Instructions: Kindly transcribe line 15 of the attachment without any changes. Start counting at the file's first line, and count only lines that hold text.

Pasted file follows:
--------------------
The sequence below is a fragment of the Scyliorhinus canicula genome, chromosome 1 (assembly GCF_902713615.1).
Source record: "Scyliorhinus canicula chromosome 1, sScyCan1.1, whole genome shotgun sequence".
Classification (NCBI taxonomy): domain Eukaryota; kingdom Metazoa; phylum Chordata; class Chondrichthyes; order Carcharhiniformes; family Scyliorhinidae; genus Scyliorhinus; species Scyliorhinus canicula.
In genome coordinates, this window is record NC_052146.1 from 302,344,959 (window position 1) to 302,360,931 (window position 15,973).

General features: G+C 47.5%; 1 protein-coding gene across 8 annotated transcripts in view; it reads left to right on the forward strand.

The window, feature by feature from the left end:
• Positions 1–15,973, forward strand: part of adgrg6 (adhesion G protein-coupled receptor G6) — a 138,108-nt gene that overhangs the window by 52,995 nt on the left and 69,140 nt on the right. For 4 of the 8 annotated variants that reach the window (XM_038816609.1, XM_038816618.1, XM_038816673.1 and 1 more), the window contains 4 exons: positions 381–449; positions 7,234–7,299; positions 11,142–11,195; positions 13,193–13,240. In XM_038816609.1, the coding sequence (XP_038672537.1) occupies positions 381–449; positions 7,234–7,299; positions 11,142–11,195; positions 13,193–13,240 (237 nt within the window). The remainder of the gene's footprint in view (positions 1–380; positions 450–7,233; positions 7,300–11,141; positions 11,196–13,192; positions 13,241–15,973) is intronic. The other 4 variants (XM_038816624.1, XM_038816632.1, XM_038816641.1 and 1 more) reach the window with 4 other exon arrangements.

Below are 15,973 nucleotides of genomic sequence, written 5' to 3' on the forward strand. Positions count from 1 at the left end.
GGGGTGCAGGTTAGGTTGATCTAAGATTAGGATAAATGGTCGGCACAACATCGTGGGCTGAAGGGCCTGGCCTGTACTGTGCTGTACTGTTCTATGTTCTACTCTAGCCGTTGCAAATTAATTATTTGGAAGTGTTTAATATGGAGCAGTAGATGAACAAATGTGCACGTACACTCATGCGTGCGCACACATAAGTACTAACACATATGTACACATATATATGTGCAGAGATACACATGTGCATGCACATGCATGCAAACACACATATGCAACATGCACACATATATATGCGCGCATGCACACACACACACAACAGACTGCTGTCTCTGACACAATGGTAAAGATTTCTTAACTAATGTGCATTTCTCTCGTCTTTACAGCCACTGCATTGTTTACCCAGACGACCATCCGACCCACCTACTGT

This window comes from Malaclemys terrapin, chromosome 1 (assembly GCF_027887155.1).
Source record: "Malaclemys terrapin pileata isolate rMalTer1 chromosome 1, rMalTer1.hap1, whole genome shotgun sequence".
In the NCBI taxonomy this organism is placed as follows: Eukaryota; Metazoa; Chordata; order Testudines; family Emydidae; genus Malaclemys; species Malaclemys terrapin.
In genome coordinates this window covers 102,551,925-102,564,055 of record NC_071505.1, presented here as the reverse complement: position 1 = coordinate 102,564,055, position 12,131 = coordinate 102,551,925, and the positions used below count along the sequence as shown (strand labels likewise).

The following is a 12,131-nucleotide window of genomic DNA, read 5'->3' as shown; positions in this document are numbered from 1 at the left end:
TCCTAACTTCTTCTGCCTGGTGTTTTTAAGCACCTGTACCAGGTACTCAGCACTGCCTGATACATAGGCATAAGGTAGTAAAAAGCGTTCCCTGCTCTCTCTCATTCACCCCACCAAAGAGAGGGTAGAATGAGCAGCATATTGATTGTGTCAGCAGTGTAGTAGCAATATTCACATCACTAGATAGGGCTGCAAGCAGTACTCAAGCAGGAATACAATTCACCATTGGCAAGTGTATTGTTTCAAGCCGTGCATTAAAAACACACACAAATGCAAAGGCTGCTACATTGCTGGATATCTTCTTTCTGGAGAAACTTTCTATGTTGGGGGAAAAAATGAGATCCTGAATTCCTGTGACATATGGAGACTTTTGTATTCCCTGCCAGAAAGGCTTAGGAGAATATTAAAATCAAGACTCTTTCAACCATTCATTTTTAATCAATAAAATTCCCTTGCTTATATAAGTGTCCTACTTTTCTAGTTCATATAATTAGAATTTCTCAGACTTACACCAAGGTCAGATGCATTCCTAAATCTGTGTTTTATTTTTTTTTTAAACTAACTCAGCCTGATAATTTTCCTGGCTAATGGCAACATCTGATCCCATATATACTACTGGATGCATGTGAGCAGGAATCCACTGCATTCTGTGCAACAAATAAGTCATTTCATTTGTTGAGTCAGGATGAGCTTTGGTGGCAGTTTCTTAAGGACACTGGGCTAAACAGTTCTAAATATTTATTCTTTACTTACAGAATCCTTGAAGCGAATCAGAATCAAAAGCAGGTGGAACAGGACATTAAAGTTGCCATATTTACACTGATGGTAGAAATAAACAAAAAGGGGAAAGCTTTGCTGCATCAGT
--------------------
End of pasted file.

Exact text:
TCCTAACTTCTTCTGCCTGGTGTTTTTAAGCACCTGTACCAGGTACTCAGCACTGCCTGATACATAGGCATAAGGTAGTAAAAAGCGTTCCCTGCTCTCTCTCATTCACCCCACCAAAGAGAGGGTAGAATGAGCAGCATATTGATTGTGTCAGCAGTGTAGTAGCAATATTCACATCACTAGATAGGGCTGCAAGCAGTACTCAAGCAGGAATACAATTCACCATTGGCAAGTGTATTGTTTCAAGCCGTGCATTAAAAACACACACAAATGCAAAGGCTGCTACATTGCTGGATATCTTCTTTCTGGAGAAACTTTCTATGTTGGGGGAAAAAATGAGATCCTGAATTCCTGTGACATATGGAGACTTTTGTATTCCCTGCCAGAAAGGCTTAGGAGAATATTAAAATCAAGACTCTTTCAACCATTCATTTTTAATCAATAAAATTCCCTTGCTTATATAAGTGTCCTACTTTTCTAGTTCATATAATTAGAATTTCTCAGACTTACACCAAGGTCAGATGCATTCCTAAATCTGTGTTTTATTTTTTTTTTAAACTAACTCAGCCTGATAATTTTCCTGGCTAATGGCAACATCTGATCCCATATATACTACTGGATGCATGTGAGCAGGAATCCACTGCATTCTGTGCAACAAATAAGTCATTTCATTTGTTGAGTCAGGATGAGCTTTGGTGGCAGTTTCTTAAGGACACTGGGCTAAACAGTTCTAAATATTTATTCTTTACTTACAGAATCCTTGAAGCGAATCAGAATCAAAAGCAGGTGGAACAGGACATTAAAGTTGCCATATTTACACTGATGGTAGAAATAAACAAAAAGGGGAAAGCTTTGCTGCATCAGT